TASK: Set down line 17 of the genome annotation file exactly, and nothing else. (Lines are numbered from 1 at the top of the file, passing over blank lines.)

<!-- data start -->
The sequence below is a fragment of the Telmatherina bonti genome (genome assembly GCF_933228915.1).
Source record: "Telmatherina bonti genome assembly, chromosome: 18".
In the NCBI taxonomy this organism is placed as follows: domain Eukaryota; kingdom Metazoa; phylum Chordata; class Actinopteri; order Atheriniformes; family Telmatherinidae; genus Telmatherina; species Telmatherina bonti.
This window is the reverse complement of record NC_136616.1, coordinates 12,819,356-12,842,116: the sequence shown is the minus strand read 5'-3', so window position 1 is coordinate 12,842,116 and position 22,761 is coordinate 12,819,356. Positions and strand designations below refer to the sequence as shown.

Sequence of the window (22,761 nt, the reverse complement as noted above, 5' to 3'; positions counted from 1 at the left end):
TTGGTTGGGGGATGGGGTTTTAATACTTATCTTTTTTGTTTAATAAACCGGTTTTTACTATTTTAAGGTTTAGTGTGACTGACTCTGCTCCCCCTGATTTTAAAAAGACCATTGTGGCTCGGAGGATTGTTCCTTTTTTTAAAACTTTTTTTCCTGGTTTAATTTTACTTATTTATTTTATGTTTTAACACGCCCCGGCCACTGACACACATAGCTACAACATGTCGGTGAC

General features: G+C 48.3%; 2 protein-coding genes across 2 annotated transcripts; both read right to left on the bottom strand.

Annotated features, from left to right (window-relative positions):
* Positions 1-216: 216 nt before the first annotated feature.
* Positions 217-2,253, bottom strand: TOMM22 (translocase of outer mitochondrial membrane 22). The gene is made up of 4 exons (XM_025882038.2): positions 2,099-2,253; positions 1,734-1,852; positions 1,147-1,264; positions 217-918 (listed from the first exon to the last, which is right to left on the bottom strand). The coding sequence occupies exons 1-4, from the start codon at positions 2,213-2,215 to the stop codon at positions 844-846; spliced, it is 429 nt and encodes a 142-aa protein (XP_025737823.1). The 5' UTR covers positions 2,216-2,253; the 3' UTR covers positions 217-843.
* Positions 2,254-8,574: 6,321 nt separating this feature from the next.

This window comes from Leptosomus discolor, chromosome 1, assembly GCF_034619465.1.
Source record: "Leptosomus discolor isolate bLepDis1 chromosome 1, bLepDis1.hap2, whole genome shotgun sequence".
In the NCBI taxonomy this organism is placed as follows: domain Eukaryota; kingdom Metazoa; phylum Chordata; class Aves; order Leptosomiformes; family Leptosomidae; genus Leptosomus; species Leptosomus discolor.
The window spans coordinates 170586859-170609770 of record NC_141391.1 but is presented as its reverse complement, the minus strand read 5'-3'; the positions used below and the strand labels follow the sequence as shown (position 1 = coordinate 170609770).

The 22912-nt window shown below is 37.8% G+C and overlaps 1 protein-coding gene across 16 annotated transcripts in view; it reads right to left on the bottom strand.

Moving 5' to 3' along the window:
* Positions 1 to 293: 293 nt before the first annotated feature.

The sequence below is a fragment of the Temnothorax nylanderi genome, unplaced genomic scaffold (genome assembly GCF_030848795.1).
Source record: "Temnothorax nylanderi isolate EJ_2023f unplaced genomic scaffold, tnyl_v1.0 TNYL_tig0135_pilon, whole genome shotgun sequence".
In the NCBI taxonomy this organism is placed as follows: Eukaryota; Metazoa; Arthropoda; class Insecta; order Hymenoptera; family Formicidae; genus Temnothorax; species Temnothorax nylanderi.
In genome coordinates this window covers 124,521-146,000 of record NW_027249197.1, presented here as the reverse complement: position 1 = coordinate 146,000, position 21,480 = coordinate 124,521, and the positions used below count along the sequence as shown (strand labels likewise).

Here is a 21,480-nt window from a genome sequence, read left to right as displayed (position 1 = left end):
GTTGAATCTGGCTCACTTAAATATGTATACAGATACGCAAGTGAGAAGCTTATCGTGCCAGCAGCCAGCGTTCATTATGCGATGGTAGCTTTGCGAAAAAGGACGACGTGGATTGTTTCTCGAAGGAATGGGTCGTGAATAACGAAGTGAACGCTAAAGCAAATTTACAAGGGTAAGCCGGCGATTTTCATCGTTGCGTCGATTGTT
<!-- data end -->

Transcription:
Moving 5' to 3' along the window: